Modern Bioethic’s Identity Crisis

ChelseaCloning, Embryonic Stem Cell ResearchLeave a Comment

Fr. TadIt’s taking me a while to get back on the blogging bandwagon after taking a few days off. Please bear with me. Last week Fr. Tad Pacholczyk wrote an article for the Evening Bulletin called Recapturing the Soul of Bioethics, here’s some of it:

Modern bioethics seems to be going through a kind of identity crisis. With ethicists available for hire, drug companies and biotech firms have easy access to “experts” who can provide them with the veneer of respectability if they decide to head in the direction of unethical science. Erwin Chargaff, a pioneer in the field of biochemistry, once quipped that, “Bioethics didn’t become an issue until ethics started being breached. Bioethics is an excuse to allow everything that is unethical.” One common approach to allowing the unethical is to claim that, “We have already made certain choices, and now we really must move on to the next step – we must yield to the inexorable progress of science.” Rather than examining and rejecting certain poor choices that may have been made in prior years, and trying to regain lost ground, bioethicists today unwittingly continue to grease the slippery slopes by their lack of courage in disavowing some of the unethical practices they have aided and abetted in the past.
Today, for example, we see enormous pressure on the public to support embryo-destructive stem cell research. Where do the embryonic humans come from that are to be destroyed for this research? They come from in vitro fertilization (IVF), a practice very few bioethicists have been willing to confront or challenge. IVF has become a kind of “sacred cow” that few outside the Catholic Church are willing to question. Yet it requires very little ethical reflection to see, for example, how making “extra” embryos during IVF and freezing them is a grave moral problem. Relatively few countries (among them Italy and Germany) have legal restrictions regarding IVF. In Italy, it is illegal to freeze embryos, and whenever you do IVF, you are not permitted to make more than three embryos at a time, all of which must be implanted into the woman. Germany has a similar law, and the country has almost no frozen embryos as a result. Such a law is a straightforward attempt to limit some of the collateral damage from IVF, and any reasonable person can see the benefit of enacting such legislation. But in the United States, we face what has been termed the “wild west of infertility,” where few regulations of any kind exist and close to half a million frozen embryos are trapped in liquid nitrogen tanks in fertility clinics. As couples get older and no longer intend to implant their own embryos, researchers begin to clamor for those embryos to use in their research experiments. Bioethicists and politicians then further muddy the waters by suggesting that “they are all going to be thrown away anyway,” which is neither true nor morally relevant. Even when somebody else will perform the dastardly deed of destroying a group of humans (discarding them as medical waste), that does not suddenly make it OK for me to choose to destroy them with my own hands. Here we have a perfect opportunity for some serious introspection about the mistakes of the past, an opportune moment to limit some of the collateral damage from IVF through laws like Italy’s and Germany’s. Yet one finds very few bioethicists willing to step up to the plate to tackle such an unpopular topic…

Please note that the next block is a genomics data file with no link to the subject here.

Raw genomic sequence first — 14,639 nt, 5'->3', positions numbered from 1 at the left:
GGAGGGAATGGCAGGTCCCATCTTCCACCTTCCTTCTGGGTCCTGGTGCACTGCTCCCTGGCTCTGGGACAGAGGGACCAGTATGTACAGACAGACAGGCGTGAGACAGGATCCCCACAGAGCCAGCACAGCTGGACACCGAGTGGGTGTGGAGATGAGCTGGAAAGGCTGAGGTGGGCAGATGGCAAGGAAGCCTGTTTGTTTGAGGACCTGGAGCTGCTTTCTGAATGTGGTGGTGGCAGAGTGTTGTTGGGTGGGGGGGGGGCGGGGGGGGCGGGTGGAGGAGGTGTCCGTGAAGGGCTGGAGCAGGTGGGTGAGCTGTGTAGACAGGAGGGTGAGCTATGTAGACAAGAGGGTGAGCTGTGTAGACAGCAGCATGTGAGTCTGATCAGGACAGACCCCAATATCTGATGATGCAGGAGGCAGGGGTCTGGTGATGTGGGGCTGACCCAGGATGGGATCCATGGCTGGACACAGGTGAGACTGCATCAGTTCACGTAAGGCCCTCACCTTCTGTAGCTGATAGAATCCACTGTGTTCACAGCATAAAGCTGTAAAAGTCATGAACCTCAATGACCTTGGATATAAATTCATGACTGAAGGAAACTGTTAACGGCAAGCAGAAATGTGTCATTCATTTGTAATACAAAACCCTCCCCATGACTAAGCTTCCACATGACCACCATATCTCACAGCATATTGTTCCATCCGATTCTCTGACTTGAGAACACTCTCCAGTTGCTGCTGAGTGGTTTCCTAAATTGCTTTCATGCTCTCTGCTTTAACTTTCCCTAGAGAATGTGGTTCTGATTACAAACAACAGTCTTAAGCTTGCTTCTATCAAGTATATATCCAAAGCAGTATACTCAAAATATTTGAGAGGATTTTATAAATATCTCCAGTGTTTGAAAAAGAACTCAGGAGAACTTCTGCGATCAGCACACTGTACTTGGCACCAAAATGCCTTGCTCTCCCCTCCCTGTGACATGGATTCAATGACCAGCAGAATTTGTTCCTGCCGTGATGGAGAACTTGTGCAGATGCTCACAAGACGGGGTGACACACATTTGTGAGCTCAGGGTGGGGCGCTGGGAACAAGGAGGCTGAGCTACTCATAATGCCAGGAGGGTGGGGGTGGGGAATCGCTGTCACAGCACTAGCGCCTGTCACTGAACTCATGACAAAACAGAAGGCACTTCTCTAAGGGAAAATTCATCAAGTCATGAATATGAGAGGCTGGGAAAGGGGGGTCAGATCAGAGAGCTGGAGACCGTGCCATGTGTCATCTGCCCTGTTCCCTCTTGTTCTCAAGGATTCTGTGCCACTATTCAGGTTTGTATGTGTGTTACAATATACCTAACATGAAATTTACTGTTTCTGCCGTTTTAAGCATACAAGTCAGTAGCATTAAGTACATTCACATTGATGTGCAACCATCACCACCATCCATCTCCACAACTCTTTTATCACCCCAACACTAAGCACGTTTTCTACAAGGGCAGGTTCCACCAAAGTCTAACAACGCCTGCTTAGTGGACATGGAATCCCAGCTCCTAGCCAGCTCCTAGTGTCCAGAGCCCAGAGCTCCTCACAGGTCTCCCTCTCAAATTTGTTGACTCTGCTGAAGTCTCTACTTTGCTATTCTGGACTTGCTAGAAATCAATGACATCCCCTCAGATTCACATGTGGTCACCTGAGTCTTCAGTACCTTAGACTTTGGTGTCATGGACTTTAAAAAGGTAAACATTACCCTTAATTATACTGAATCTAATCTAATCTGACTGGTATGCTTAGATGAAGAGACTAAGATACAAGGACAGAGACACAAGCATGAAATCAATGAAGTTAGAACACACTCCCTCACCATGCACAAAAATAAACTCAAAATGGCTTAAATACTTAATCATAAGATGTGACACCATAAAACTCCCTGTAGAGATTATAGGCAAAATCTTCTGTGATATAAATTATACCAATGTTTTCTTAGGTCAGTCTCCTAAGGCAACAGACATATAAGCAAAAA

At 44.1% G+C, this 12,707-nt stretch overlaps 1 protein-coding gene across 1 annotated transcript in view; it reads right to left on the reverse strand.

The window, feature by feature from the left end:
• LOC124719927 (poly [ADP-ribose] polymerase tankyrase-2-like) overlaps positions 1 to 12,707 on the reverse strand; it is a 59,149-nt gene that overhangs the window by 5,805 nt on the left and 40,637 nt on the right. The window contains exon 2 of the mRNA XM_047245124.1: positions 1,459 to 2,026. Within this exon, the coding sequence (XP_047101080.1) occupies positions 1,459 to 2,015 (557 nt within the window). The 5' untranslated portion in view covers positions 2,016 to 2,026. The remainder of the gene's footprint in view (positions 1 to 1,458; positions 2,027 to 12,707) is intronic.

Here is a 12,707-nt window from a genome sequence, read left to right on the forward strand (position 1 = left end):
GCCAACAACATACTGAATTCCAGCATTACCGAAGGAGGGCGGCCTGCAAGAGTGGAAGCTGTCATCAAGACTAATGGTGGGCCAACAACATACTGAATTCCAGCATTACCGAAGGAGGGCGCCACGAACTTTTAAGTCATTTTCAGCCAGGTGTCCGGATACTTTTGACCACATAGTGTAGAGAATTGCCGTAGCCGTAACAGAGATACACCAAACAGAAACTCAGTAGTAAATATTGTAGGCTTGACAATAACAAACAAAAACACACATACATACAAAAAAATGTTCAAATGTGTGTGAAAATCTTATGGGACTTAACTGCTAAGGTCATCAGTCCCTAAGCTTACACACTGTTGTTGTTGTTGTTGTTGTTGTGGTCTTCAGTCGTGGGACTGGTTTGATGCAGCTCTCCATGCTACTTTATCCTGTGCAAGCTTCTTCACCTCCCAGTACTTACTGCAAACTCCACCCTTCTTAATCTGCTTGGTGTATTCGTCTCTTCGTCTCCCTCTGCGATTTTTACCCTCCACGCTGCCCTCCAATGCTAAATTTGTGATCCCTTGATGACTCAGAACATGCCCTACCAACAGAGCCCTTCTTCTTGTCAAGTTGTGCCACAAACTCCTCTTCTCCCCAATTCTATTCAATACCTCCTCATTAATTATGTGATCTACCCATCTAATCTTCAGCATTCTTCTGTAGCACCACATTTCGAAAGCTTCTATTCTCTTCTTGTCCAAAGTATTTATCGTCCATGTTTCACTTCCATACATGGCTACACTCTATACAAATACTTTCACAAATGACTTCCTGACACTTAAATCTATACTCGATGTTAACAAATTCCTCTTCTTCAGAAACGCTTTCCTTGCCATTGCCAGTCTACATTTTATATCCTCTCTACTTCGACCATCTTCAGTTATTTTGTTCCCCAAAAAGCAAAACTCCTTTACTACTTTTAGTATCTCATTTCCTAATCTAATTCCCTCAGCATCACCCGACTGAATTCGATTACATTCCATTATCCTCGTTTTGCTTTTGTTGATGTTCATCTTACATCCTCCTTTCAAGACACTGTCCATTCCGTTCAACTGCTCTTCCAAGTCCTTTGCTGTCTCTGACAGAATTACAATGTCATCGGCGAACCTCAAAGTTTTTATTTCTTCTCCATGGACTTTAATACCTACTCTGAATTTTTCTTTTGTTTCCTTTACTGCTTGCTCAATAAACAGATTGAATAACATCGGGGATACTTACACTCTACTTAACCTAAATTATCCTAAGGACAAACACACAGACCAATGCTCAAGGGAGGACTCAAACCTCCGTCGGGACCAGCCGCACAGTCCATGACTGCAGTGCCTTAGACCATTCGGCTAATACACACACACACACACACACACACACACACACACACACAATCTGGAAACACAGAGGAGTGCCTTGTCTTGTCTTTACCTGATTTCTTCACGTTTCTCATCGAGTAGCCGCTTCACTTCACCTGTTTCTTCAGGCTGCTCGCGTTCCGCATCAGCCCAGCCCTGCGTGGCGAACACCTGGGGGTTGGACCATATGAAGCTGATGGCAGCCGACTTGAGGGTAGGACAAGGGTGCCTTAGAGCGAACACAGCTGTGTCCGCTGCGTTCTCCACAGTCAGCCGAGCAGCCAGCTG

Bioethics is an exceedingly important discipline for the future of our society, addressing critical issues in science and life. This discipline cannot afford to compromise its integrity as new controversies arise, selling its soul to the highest bidder or playing to powerful special-interest groups like universities or biotech companies. Only by rejecting the demands of expediency and courageously acknowledging past mistakes can it regain the kind of principled moral foundation and credibility it needs to effectively assist scientists, medical professionals and researchers in the future.

For more on Biotech’s slippery slope check out his column of a few years ago: The Slippery Slope of Biotechnology. It is a fabulous resource for trying to understand how we got here in the first place.

Hat Tip: Mary Meets Dolly

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